First, do no harm...
Here's a copy (without graphics--to see the version with graphics, please send me an E-mail) of First Do No Harm, the first edition of a publication put out by the Health Professionals Liberation Army (HPLA), both founded by Duane Caylor, M.D. Caylor summarizes HPLA's goals for First Do No Harm:
This is the inaugural issue in a series devoted to the resurrection of prudence and common sense in the utilization of computerized medical delivery systems. First Do No Harm will address philosophical, ethical, economic, sociological, and medical issues as they relate to health information technology (HIT). Today's number offers an annotated list of recommended readings for HPLA partisans. We hope you find it both stimulating and entertaining.
For readers not experienced in large-scale software implementations across educational institutions, corporations, and nonprofit organizations, here's an explanation of the conflict that has led to the founding of HPLA and its publication of First Do No Harm.
We've all known (or known of) physicians impaired by their addiction to alcohol or drugs, but who's heard of physicians impaired by the health information technology their clinic or hospital forces them to use?
Patients beware! The latest threat to life and limb is the move from hospital charts to computers running a class of computer programs called "computerized medical delivery systems." After listening to my friend, Duane Caylor, last night, I'm a believer in old fashioned paper charts--at least if the implementation of industry-leader Cerner's computerized physician order entry system in the Dubuque hospital is typical of this category of software.
Dr. Caylor is a Christian physician in Dubuque, Iowa, who works primarily as a family practice doctor. About 23% of his billing, though, comes from hospital care.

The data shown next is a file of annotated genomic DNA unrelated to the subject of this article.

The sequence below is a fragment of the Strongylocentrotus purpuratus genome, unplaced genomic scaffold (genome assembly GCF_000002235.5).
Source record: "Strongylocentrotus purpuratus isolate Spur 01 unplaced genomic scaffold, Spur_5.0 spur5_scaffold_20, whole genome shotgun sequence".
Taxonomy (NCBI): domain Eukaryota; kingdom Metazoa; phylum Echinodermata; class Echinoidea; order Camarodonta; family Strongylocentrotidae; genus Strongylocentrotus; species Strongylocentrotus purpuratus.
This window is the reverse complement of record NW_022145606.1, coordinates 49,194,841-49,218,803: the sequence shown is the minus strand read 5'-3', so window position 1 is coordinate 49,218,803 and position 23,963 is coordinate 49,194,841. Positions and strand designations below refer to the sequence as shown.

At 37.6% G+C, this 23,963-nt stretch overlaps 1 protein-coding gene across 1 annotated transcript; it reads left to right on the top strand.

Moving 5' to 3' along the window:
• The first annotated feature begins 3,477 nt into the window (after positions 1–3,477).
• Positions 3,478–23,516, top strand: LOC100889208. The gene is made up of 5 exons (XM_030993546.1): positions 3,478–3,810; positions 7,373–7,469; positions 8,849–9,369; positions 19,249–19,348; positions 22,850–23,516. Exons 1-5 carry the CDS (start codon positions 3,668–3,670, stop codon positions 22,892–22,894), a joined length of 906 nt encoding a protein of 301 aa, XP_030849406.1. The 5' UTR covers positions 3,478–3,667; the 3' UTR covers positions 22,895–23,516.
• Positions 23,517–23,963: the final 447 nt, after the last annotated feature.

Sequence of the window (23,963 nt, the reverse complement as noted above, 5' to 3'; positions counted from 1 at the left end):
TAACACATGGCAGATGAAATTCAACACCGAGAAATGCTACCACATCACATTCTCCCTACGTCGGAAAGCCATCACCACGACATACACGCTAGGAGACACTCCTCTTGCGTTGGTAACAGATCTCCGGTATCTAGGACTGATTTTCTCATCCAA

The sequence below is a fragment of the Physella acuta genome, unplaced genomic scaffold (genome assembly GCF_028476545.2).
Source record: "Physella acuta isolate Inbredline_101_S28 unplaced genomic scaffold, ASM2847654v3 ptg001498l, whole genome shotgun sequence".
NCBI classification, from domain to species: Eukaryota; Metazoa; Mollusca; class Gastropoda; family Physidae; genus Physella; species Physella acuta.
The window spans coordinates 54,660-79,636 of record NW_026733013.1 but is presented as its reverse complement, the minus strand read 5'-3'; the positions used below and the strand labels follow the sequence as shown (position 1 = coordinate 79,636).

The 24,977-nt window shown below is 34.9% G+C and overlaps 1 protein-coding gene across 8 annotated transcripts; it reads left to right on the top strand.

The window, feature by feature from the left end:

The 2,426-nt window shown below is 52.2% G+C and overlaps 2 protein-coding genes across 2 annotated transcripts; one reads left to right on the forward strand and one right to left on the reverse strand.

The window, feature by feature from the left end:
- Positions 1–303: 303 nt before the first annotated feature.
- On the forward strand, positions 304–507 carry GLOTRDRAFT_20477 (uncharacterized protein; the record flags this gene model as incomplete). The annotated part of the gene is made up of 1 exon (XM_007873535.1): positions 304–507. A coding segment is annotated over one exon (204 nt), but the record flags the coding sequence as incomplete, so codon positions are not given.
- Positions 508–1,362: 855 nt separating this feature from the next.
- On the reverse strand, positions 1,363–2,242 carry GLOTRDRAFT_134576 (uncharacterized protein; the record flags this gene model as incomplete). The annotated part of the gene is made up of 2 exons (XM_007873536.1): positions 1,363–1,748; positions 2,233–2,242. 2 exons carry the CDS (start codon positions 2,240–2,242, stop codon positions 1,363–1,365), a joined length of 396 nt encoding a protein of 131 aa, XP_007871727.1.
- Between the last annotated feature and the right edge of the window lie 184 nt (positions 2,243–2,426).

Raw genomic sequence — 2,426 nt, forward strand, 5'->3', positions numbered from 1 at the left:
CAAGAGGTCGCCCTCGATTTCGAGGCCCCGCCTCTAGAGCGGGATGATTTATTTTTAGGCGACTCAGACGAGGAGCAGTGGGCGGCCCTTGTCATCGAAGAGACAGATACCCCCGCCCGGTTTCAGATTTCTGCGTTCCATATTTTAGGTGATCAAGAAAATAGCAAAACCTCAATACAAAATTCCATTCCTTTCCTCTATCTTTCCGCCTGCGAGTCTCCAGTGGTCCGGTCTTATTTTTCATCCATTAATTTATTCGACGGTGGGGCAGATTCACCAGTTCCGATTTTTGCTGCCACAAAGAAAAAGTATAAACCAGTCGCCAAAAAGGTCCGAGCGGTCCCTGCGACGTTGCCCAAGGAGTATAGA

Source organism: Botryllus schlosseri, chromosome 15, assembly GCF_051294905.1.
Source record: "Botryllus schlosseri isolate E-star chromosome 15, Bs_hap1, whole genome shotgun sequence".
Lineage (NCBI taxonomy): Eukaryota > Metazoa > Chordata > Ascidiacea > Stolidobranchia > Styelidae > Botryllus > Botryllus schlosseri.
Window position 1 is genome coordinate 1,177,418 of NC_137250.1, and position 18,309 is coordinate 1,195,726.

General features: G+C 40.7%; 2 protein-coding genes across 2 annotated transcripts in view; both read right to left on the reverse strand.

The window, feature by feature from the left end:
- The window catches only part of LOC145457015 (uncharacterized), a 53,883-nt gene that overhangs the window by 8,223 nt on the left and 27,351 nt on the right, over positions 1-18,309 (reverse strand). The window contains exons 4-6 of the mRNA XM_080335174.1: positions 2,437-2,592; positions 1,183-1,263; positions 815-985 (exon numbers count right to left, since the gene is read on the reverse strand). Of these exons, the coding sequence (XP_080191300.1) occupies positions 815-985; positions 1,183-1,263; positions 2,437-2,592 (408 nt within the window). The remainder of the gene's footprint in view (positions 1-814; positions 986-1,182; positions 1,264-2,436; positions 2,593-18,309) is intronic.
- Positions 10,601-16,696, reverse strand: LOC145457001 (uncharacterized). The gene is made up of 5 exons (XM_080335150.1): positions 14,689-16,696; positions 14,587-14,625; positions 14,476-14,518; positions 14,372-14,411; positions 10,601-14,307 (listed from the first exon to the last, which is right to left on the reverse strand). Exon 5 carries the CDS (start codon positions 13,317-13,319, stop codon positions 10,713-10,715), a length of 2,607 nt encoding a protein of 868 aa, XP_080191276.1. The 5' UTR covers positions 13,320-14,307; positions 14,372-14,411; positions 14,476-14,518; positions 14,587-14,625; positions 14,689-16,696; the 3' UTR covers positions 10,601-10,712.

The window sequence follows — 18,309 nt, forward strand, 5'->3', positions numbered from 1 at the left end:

Duane tells me that Dubuque's implementation of Cerner's computerized physician order entery system, Genesis, has proved to be quite unhelpful in the provision of patient care. He's argued with his administrators that their patients ought to be asked to give their informed consent to serving as guinea pigs in the latest wave of technological utopianism in the medical world as this system is implemented, for instance, in Dubuque.
The essential fact is that, until now, doctors could write with a pen on paper medical charts they held in their hands...
In a matter of seconds, they could insert a thumb here, a forefinger there, and find the information they needed to make a clinical decision. But now, pens and paper are out the window; computer screens, servers, and databases have taken over. And the entry and accessing of information has become a hugely inefficient process that, in many cases, has led to a decline in the care and safety of his patients.
Consider, for instance, a recent article by Yong Y. Han that ran in Pediatrics (2005: 116: 1506-1512) titled, "Unexpected Increased Mortality After Implementation of a Commercially sold Computerized Physician Order Entry System," in which the author and his colleagues documented a three-fold increase in mortality in children admitted to a special care unit after that unit introduced a computerized order entry system similar to the Cerner system being implemented in Dubuque.
But make no mistake about it: any time sophisticated software programs (often called enterprise software) are implemented, the mental health and contentment of those doing the implementing will be helped immensely if they understand they've had their ticket punched for a journey from the world of objectivity and reason to the world of religious faith.
The cost of the purchase and implementation of Cerner's Genesis System in Dubuque is in the hundreds--yup, HUNDREDS of millions of dollars. How exactly do top executives admit they spent three hundred million dollars on a paperless hospital room that their doctors hate, and that puts their patients at risk?
A few years back, the Baylys learned firsthand the kind of mess enterprise software creates when our daughter, Michal, wasn't accepted at Indiana University until just after 99% of available scholarship funds had already been awarded. And so, despite her grades and test scores, she was left out in the cold--all due to one of a nearly-infinite number of failures caused by IU's implementation of PeopleSoft. But IU had paid $52,000,000 for that software so everyone in authority maintained a stiff upper lip and continued to preach the PeopleSoft gospel.